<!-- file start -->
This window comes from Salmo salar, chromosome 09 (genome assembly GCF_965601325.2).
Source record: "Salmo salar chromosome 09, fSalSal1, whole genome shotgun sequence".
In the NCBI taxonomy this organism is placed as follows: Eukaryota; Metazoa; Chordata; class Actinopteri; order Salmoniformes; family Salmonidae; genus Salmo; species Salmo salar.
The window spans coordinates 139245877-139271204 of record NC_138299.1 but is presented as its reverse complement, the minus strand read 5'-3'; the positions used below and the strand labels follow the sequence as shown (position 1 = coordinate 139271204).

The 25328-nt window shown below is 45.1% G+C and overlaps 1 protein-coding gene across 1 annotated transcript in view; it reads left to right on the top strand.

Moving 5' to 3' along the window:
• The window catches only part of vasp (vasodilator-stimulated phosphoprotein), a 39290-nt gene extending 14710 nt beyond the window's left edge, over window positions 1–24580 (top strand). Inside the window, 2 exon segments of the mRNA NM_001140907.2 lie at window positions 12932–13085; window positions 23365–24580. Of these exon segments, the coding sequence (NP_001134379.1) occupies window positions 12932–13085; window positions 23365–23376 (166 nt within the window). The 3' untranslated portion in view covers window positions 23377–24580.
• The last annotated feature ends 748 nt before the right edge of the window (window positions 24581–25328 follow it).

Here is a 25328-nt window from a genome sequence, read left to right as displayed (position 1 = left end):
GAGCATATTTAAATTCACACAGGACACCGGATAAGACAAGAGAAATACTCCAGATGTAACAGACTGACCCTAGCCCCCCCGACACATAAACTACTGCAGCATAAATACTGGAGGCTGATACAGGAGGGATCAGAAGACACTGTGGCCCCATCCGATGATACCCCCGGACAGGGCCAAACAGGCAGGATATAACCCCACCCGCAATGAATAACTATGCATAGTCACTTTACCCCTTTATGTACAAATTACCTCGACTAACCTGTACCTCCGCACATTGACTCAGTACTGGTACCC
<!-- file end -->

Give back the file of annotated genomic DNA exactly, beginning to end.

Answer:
This window comes from Salmo salar, chromosome 09 (genome assembly GCF_965601325.2).
Source record: "Salmo salar chromosome 09, fSalSal1, whole genome shotgun sequence".
In the NCBI taxonomy this organism is placed as follows: Eukaryota; Metazoa; Chordata; class Actinopteri; order Salmoniformes; family Salmonidae; genus Salmo; species Salmo salar.
The window spans coordinates 139245877-139271204 of record NC_138299.1 but is presented as its reverse complement, the minus strand read 5'-3'; the positions used below and the strand labels follow the sequence as shown (position 1 = coordinate 139271204).

The 25328-nt window shown below is 45.1% G+C and overlaps 1 protein-coding gene across 1 annotated transcript in view; it reads left to right on the top strand.

Moving 5' to 3' along the window:
• The window catches only part of vasp (vasodilator-stimulated phosphoprotein), a 39290-nt gene extending 14710 nt beyond the window's left edge, over window positions 1–24580 (top strand). Inside the window, 2 exon segments of the mRNA NM_001140907.2 lie at window positions 12932–13085; window positions 23365–24580. Of these exon segments, the coding sequence (NP_001134379.1) occupies window positions 12932–13085; window positions 23365–23376 (166 nt within the window). The 3' untranslated portion in view covers window positions 23377–24580.
• The last annotated feature ends 748 nt before the right edge of the window (window positions 24581–25328 follow it).

Here is a 25328-nt window from a genome sequence, read left to right as displayed (position 1 = left end):
GAGCATATTTAAATTCACACAGGACACCGGATAAGACAAGAGAAATACTCCAGATGTAACAGACTGACCCTAGCCCCCCCGACACATAAACTACTGCAGCATAAATACTGGAGGCTGATACAGGAGGGATCAGAAGACACTGTGGCCCCATCCGATGATACCCCCGGACAGGGCCAAACAGGCAGGATATAACCCCACCCGCAATGAATAACTATGCATAGTCACTTTACCCCTTTATGTACAAATTACCTCGACTAACCTGTACCTCCGCACATTGACTCAGTACTGGTACCC